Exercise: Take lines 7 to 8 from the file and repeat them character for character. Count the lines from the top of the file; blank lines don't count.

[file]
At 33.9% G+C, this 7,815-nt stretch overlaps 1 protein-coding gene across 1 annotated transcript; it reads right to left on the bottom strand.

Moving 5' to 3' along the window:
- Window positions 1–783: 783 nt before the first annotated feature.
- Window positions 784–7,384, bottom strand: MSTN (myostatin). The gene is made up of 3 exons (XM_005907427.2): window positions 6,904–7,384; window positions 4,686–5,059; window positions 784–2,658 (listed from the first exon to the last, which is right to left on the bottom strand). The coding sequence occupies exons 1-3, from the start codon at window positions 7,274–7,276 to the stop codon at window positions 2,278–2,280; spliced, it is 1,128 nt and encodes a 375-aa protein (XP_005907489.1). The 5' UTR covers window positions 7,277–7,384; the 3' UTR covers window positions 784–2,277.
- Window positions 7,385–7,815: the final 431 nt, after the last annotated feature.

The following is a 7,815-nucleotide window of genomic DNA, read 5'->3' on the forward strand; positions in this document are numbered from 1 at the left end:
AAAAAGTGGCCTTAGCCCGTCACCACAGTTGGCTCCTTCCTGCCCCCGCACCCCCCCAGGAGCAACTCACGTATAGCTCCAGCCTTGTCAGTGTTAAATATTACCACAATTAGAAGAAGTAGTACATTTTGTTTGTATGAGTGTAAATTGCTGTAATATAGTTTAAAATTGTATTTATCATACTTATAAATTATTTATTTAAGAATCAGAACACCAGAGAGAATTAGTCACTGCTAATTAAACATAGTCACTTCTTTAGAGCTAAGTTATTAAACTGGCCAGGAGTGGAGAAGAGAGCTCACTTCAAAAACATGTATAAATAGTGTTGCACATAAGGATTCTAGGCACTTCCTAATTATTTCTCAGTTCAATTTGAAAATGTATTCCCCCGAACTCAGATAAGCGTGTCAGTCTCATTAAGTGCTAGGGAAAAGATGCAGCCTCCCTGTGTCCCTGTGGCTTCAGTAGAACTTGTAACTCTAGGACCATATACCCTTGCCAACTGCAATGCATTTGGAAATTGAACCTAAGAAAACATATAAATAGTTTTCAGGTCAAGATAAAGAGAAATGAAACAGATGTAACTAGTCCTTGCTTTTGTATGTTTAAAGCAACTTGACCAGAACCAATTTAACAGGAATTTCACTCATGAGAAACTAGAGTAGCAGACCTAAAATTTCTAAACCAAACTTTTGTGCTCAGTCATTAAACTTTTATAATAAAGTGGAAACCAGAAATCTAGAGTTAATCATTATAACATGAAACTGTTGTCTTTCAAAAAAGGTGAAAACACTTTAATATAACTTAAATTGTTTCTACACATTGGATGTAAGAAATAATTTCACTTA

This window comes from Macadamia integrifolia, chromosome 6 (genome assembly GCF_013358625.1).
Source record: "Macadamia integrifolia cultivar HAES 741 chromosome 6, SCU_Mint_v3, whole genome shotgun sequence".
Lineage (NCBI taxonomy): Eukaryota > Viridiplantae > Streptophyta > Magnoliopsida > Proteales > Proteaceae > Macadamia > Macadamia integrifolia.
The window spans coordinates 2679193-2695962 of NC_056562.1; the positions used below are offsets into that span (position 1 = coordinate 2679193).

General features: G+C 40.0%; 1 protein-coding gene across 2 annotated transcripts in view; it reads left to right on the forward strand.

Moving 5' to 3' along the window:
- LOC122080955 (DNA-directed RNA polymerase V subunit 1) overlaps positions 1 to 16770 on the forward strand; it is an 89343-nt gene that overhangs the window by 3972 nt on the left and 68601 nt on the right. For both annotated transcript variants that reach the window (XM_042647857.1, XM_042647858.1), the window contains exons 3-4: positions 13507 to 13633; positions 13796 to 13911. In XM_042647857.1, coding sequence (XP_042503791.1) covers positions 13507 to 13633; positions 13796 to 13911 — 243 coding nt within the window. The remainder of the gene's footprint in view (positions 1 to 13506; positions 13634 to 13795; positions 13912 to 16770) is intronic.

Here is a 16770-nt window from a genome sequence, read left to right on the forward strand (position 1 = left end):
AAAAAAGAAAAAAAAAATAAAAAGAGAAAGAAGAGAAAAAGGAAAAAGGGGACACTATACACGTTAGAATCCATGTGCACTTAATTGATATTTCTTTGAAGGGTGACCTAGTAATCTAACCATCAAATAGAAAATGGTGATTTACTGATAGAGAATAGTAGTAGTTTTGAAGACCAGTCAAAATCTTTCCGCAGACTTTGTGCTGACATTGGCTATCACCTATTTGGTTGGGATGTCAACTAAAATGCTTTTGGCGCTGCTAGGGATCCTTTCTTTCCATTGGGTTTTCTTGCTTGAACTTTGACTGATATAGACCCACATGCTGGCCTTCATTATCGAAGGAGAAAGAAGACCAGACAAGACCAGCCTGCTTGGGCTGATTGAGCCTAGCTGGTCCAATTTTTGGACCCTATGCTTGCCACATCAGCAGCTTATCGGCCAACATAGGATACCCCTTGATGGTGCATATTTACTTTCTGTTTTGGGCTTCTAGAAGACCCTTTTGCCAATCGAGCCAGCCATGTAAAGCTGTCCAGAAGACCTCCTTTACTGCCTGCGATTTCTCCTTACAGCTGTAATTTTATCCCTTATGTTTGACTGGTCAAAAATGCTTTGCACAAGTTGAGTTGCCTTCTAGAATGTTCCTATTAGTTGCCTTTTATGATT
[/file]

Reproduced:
AAAAAGTGGCCTTAGCCCGTCACCACAGTTGGCTCCTTCCTGCCCCCGCACCCCCCCAGGAGCAACTCACGTATAGCTCCAGCCTTGTCAGTGTTAAATATTACCACAATTAGAAGAAGTAGTACATTTTGTTTGTATGAGTGTAAATTGCTGTAATATAGTTTAAAATTGTATTTATCATACTTATAAATTATTTATTTAAGAATCAGAACACCAGAGAGAATTAGTCACTGCTAATTAAACATAGTCACTTCTTTAGAGCTAAGTTATTAAACTGGCCAGGAGTGGAGAAGAGAGCTCACTTCAAAAACATGTATAAATAGTGTTGCACATAAGGATTCTAGGCACTTCCTAATTATTTCTCAGTTCAATTTGAAAATGTATTCCCCCGAACTCAGATAAGCGTGTCAGTCTCATTAAGTGCTAGGGAAAAGATGCAGCCTCCCTGTGTCCCTGTGGCTTCAGTAGAACTTGTAACTCTAGGACCATATACCCTTGCCAACTGCAATGCATTTGGAAATTGAACCTAAGAAAACATATAAATAGTTTTCAGGTCAAGATAAAGAGAAATGAAACAGATGTAACTAGTCCTTGCTTTTGTATGTTTAAAGCAACTTGACCAGAACCAATTTAACAGGAATTTCACTCATGAGAAACTAGAGTAGCAGACCTAAAATTTCTAAACCAAACTTTTGTGCTCAGTCATTAAACTTTTATAATAAAGTGGAAACCAGAAATCTAGAGTTAATCATTATAACATGAAACTGTTGTCTTTCAAAAAAGGTGAAAACACTTTAATATAACTTAAATTGTTTCTACACATTGGATGTAAGAAATAATTTCACTTA

This window comes from Macadamia integrifolia, chromosome 6 (genome assembly GCF_013358625.1).